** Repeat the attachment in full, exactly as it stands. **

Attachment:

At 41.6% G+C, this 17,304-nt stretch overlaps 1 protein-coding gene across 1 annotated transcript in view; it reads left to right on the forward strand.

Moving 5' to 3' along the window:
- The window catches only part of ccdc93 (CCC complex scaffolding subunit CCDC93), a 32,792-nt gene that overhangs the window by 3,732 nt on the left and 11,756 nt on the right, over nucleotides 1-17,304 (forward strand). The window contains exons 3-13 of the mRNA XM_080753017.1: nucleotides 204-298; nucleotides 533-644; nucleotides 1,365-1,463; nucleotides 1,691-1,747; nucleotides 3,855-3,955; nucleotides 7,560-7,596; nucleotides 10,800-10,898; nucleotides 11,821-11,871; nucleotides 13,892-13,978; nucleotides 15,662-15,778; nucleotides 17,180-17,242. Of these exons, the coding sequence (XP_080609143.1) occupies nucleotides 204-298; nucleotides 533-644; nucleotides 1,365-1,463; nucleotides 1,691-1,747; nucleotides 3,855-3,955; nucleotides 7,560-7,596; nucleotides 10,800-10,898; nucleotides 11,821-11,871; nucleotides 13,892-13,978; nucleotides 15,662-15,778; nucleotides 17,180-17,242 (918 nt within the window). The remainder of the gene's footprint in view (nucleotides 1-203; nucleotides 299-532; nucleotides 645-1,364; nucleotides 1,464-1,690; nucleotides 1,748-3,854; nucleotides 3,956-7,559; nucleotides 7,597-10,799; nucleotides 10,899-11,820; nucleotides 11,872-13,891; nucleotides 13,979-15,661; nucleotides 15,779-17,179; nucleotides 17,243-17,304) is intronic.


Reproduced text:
At 41.6% G+C, this 17,304-nt stretch overlaps 1 protein-coding gene across 1 annotated transcript in view; it reads left to right on the forward strand.

Moving 5' to 3' along the window:
- The window catches only part of ccdc93 (CCC complex scaffolding subunit CCDC93), a 32,792-nt gene that overhangs the window by 3,732 nt on the left and 11,756 nt on the right, over nucleotides 1-17,304 (forward strand). The window contains exons 3-13 of the mRNA XM_080753017.1: nucleotides 204-298; nucleotides 533-644; nucleotides 1,365-1,463; nucleotides 1,691-1,747; nucleotides 3,855-3,955; nucleotides 7,560-7,596; nucleotides 10,800-10,898; nucleotides 11,821-11,871; nucleotides 13,892-13,978; nucleotides 15,662-15,778; nucleotides 17,180-17,242. Of these exons, the coding sequence (XP_080609143.1) occupies nucleotides 204-298; nucleotides 533-644; nucleotides 1,365-1,463; nucleotides 1,691-1,747; nucleotides 3,855-3,955; nucleotides 7,560-7,596; nucleotides 10,800-10,898; nucleotides 11,821-11,871; nucleotides 13,892-13,978; nucleotides 15,662-15,778; nucleotides 17,180-17,242 (918 nt within the window). The remainder of the gene's footprint in view (nucleotides 1-203; nucleotides 299-532; nucleotides 645-1,364; nucleotides 1,464-1,690; nucleotides 1,748-3,854; nucleotides 3,956-7,559; nucleotides 7,597-10,799; nucleotides 10,899-11,820; nucleotides 11,872-13,891; nucleotides 13,979-15,661; nucleotides 15,779-17,179; nucleotides 17,243-17,304) is intronic.